Poetry: winter/spring haiku

For those who aren’t aware, I am a self-published poet of very little renown, thank god. You can see more about that here.

I have a third booklet of poems which are not far off being ready but I’ve written very little in the past year. My pandemic mind has not helped me to write anything, or to read any poetry either.

That changed when I started reading the Penguin book of Haiku a few months ago. It definitely inspired me. I found the 5/7/5 syllable structure to be simple enough for my stay at home mind. That said, I don’t keep to strict rhyming systems anyway as I find that too restrictive most of the time.

I first learned about haiku when studying creative writing at university. It was great to get back into it again. Here is a selection:


Coronavirus,
once an ogre in the woods,
now walks among us

who predicted this?
a whole year of hidden life,
of feeding the cat

why has this happened
when we thought we knew it all
but we knew nothing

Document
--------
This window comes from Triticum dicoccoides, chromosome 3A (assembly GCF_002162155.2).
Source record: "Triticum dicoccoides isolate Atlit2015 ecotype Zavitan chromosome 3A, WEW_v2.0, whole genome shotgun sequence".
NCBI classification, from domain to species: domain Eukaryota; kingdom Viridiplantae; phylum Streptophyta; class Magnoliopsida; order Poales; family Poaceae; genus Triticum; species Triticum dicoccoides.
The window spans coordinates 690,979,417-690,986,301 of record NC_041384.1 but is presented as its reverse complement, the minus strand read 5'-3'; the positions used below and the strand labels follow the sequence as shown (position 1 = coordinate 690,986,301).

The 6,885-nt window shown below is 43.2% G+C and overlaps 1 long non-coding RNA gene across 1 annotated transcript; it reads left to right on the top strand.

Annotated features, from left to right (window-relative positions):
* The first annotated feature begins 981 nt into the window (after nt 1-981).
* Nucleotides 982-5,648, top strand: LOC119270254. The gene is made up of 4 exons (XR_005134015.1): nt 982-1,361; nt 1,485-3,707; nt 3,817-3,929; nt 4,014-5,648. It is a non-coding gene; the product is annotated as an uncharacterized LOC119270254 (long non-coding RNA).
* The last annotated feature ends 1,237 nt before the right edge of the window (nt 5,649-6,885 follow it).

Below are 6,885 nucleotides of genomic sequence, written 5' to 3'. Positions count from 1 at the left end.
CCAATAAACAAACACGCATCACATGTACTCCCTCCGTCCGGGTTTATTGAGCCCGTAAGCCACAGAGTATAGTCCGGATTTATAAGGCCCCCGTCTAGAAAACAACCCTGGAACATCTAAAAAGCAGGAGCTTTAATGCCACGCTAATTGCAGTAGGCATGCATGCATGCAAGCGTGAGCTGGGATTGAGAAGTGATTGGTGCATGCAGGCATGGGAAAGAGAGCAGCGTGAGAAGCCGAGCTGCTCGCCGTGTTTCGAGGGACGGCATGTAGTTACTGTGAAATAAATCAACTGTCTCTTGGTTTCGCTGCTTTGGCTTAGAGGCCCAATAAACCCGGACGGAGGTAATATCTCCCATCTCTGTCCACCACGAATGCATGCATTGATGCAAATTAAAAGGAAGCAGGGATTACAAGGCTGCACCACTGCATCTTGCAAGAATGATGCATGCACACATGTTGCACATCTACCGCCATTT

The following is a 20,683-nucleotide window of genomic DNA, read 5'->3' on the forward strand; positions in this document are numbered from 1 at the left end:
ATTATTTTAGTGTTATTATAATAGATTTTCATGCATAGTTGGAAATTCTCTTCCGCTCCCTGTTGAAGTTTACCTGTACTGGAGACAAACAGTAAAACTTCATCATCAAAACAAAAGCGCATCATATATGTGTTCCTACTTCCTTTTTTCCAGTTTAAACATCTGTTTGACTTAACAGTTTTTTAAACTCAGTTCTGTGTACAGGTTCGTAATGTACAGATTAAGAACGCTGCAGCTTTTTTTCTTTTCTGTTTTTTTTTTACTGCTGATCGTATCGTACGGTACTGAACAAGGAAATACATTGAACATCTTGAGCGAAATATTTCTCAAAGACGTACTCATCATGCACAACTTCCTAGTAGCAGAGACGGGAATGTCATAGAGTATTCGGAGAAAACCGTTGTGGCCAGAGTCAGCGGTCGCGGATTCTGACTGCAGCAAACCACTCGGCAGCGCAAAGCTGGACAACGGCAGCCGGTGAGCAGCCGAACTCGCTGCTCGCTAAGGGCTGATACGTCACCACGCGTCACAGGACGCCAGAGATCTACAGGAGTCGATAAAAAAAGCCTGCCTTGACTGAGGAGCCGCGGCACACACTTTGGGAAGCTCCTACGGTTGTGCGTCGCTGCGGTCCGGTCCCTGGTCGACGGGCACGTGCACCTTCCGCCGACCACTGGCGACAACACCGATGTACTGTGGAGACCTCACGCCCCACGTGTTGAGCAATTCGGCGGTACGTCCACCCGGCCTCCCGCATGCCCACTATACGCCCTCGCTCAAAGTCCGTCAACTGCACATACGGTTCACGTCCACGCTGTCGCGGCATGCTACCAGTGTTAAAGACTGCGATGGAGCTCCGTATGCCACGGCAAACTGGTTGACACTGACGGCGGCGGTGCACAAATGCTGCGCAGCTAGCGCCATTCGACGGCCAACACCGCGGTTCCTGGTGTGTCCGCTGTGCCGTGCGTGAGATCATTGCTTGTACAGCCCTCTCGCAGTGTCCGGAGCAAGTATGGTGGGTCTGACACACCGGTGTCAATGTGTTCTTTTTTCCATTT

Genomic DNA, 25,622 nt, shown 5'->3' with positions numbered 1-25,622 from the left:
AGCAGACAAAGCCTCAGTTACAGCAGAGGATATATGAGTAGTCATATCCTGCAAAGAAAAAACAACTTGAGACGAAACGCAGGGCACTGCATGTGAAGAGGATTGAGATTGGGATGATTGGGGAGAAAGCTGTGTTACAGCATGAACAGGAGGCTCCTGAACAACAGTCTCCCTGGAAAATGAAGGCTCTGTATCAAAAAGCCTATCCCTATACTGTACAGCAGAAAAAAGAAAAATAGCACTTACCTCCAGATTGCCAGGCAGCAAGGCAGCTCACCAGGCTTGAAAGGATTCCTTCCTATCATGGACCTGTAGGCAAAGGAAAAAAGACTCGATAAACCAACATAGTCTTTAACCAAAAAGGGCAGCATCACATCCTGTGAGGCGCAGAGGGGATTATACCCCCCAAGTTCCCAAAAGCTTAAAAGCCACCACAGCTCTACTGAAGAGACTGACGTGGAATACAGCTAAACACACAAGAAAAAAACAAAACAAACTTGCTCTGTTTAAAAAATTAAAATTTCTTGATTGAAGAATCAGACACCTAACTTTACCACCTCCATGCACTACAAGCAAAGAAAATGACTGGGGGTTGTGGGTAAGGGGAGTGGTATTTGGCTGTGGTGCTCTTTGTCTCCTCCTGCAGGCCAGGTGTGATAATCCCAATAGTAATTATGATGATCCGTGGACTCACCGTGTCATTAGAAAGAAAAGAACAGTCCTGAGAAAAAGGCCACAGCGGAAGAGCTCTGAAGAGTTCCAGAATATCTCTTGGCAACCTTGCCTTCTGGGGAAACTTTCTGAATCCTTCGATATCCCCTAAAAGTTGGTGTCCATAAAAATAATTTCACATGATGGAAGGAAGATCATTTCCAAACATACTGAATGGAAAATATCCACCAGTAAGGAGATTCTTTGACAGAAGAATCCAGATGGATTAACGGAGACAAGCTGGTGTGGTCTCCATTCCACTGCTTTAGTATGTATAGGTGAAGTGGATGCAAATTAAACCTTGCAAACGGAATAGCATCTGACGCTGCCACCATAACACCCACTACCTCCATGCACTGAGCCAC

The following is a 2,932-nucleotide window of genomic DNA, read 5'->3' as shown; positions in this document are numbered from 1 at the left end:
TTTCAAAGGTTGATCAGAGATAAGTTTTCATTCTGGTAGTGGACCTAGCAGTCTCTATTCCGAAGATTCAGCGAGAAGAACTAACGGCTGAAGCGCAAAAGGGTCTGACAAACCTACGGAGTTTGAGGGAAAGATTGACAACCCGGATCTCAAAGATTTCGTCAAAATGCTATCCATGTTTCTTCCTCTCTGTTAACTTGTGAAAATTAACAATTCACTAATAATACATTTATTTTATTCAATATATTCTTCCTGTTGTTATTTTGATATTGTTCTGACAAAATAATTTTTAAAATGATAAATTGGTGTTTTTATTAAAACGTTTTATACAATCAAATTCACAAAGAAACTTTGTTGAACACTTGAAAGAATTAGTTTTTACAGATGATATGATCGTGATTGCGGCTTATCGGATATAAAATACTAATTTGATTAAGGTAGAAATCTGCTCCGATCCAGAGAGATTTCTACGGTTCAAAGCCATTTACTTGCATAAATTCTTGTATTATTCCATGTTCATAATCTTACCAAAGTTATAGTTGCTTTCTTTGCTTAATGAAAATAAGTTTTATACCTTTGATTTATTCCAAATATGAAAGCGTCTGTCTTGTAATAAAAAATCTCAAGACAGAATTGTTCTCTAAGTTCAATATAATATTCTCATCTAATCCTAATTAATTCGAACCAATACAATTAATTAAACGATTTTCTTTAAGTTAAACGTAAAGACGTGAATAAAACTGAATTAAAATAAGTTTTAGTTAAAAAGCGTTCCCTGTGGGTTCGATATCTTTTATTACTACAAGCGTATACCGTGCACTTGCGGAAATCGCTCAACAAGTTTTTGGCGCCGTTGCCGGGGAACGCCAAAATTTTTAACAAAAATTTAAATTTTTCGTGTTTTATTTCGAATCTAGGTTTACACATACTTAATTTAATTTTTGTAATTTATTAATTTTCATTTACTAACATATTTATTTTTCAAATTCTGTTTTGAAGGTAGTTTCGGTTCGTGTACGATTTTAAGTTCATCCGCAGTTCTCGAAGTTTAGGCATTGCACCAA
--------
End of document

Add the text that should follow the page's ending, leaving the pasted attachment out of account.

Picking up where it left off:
January days
never much light to be had
but the darkness fades

coffee-coloured mud
still holds panes of brittle ice
that break underfoot

the pond is frozen
wind moves the willow branches
listen: the ice cracks

bullfinch pink, perching,
it travels through the pine trees
the female follows

streaming over stone
the gill flows through the woodland
taking everything

primroses ready
to open flowers again
to mark the season

hairy-footed bees
cruising around the flowers
searching for a mate

peregrine falcon
passing over where I live
(thankful Iโ€™m human)

the headless pigeon:
nobody knows who killed it
or who took its head

a storm came at lunch
sudden whipping back of trees
raindrops splattered glass

face masks in gutters
did people mean to drop them?
one had shit on it

gulls cry from the roof
sparrowhawk sails overhead
followed by a crow

at dusk the wagtails
together on the rooftops
one by one they fly

when will it all end?
will there be a ringing bell
or will it change us

what if we are trapped
if this is our punishment
for taking too much

when will we hug our
mothers, fathers, our children,
when will it be safe?

oak trees black at dusk
clouds build on the horizon
the river flows on

a trespassing drone
seen off by a grey heron
both in silhouette

waiting on the news
you expect the worst of it
but the sun rises

ยฉ Daniel James Greenwood 2021

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